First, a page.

The click of the front door and unexpected footsteps in the entrance hall. The ecstatic screams of your daughters as they barrel across the house to fling themselves into your arms, tripping over each other and their own feet. The sound of your laughter mingling with theirs as they knock you to the ground, pitch-perfect. You’ve come home early to be with us. Is this what bliss feels like?

There are giggles, splashing and “shushing” sounds coming from upstairs. You’ve let them put bubbles in the jacuzzi bath again and white froth has spilled over the bathroom floor like the magic porridge pot that wouldn’t stop cooking. Their little faces are suspended somewhere between apology and unbridled delight as I pop my head around the door. Is this what euphoria looks like?

Pajamas are hurriedly pulled on (backwards), and a spirited game of hide and seek gets underway upstairs. I stir the supper on the stove as little feet pound along the passageway above my head, and little voices squeal “Found you!” because you hid just where you knew they’d look. Is this what thrill sounds like?

A pile of exhausted bodies on the bed as you read Pinkalicious for the 687th time, doing all the voices as though it’s the first, not even a little bit put off by the smallest sitting on your head as you read. Is this what true love looks like?

I met a boy all those years ago and he made me laugh. I married him and he made me happy. And then we started a family and found our own parts to play in this little domestic symphony of ours and—oh!—this is what joy looks like.

It’s not the big I love yous or the grand gestures. It’s not always pretty, it’s not always (or ever?) glamorous, it’s not like in the movies. This love is quiet. It’s unobtrusive. It’s utterly, perfectly, ordinary.

After seven years of marriage, on a day of no particular significance, it seems as good a time as any to tell you what happiness feels like.

It feels like you cooking grilled cheese sandwiches on the BBQ—even though they’re tricky to turn and easy to burn—because you know they’re my favourite.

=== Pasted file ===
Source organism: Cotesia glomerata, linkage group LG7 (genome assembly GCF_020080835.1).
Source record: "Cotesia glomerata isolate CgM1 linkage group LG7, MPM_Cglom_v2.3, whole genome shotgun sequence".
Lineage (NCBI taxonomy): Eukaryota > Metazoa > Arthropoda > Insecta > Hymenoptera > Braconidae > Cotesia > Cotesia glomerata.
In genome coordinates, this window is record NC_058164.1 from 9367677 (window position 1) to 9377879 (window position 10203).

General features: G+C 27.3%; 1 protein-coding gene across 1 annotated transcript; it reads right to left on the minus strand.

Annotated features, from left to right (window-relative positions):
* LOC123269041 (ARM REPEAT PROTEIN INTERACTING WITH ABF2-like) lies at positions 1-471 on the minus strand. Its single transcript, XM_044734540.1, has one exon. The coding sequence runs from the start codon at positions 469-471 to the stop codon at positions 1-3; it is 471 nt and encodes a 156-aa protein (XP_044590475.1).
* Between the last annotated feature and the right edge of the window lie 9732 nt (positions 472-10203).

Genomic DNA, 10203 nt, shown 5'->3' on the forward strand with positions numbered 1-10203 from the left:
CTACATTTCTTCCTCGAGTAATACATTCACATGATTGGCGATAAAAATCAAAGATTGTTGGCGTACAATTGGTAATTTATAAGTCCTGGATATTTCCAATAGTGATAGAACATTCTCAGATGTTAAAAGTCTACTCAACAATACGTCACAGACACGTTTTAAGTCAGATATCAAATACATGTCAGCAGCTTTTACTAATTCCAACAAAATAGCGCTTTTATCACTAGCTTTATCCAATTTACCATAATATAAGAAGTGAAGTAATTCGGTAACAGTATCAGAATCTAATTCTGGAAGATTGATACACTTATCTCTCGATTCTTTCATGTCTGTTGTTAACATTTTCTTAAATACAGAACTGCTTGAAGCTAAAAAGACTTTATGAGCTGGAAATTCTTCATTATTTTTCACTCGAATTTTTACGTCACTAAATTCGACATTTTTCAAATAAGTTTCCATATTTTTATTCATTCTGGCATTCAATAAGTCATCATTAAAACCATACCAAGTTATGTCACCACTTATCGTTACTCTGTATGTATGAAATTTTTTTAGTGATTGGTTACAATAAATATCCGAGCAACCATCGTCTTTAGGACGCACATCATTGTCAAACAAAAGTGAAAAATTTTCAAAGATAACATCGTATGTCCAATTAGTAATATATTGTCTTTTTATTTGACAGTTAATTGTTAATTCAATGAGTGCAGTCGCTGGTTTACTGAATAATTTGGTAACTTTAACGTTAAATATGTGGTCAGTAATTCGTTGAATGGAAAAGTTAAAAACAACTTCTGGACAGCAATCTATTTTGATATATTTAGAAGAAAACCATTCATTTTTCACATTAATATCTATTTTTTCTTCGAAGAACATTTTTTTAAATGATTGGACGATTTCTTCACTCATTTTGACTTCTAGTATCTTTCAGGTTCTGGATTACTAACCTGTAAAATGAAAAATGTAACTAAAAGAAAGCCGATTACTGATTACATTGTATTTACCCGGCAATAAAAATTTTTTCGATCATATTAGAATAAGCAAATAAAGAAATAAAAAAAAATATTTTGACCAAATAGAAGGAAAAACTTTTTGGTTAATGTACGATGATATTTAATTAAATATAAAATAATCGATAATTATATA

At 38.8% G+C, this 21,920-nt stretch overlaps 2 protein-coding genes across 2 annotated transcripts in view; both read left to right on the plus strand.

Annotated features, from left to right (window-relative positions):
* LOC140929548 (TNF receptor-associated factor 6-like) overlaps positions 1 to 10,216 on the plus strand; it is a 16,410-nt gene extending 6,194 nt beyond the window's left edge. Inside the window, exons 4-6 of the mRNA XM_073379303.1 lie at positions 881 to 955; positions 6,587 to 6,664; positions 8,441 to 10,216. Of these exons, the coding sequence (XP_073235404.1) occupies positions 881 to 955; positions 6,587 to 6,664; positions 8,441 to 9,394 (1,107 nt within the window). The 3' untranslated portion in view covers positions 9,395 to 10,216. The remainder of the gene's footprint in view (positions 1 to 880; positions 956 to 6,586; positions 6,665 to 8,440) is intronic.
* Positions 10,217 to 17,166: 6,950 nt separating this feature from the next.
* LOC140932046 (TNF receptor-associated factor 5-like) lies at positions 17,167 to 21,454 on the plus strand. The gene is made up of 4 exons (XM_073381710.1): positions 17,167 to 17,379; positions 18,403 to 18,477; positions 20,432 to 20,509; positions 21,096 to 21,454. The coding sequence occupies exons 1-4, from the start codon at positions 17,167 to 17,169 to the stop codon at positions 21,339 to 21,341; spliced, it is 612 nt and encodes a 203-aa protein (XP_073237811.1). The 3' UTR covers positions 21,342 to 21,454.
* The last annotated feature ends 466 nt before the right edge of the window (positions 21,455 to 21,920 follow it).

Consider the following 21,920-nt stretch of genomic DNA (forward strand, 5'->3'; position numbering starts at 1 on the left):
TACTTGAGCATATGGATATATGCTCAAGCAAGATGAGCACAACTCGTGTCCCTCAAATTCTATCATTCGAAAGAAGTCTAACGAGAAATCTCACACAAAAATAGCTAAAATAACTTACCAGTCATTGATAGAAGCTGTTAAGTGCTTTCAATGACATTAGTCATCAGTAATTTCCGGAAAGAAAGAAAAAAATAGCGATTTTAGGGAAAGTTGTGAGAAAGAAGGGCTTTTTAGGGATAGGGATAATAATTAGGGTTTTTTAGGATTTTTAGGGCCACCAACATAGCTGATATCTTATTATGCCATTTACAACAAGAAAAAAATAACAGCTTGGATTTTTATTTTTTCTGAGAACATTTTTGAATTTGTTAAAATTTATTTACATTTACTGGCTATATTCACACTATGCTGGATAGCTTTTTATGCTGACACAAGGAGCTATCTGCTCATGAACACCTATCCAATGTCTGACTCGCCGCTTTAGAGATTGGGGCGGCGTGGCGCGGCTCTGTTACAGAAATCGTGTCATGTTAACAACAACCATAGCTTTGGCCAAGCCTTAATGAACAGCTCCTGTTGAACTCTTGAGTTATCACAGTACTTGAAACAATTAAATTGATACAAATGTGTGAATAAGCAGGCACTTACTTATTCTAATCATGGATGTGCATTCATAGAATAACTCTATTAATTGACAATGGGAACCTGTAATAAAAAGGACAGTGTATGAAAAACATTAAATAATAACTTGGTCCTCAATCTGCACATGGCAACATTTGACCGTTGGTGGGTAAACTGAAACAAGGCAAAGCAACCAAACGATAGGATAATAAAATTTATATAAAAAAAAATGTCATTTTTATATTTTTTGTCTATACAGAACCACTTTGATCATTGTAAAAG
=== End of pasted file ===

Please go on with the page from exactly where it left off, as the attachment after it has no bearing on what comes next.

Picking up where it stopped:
It’s you taking a passing interest in the difference between a Paso Doble and a Rumba on Dancing With the Stars, because you know I love it.

It’s you coming downstairs with sparkly pink clips in your hair and stickers on your face, because our daughter was playing “make-up”.

Happiness is you giving me your socks to wear on an overnight flight because I forgot mine and you know I hate the scratchy ones the airline gives out, and giving me your extra milk sachet because the baby knocked mine over.

Happiness is you going to speak to the neighbor when their dog was barking constantly because you knew if I went I’d lose my cool and make things uncomfortable for all of us.

It’s your unshakable calm on the other end of the phone when my reaction to something is too emotional to be helpful. It’s you spending your lunch hour on hold to the bank so I don’t have to spend the baby’s nap time doing it.

Happiness is the smell of pizza cooking on a Friday night as your fix me a G&T (why doesn’t it taste as good when I make it myself?).

It’s you on the beach following two small girls into the water with a bucket in each hand.

Happiness is the quiet way you love me and the noisy way you love our daughters. It’s the way the volume in our home goes up a decibel or two when you walk through the door. It’s the splash in the pool as you throw ecstatic little bodies into the water and it’s in the sound of your name as it spills from the lips of our firstborn in the dark of the night.

It’s in the ordinary moments that make up this ordinary life of ours. It’s this perfectly ordinary love.

Originally publushed on the author’s blog

Catherine Dietrich

Catherine Dietrich is a freelance writer and mom to two girls. A former women’s magazine journalist, she now writes for various online publications as well as celebrating the ordinary moments of motherhood on her blog, Littles, Love and Sunshine. Catherine is a British South African, currently living in the Bahamas with her husband and two small daughters.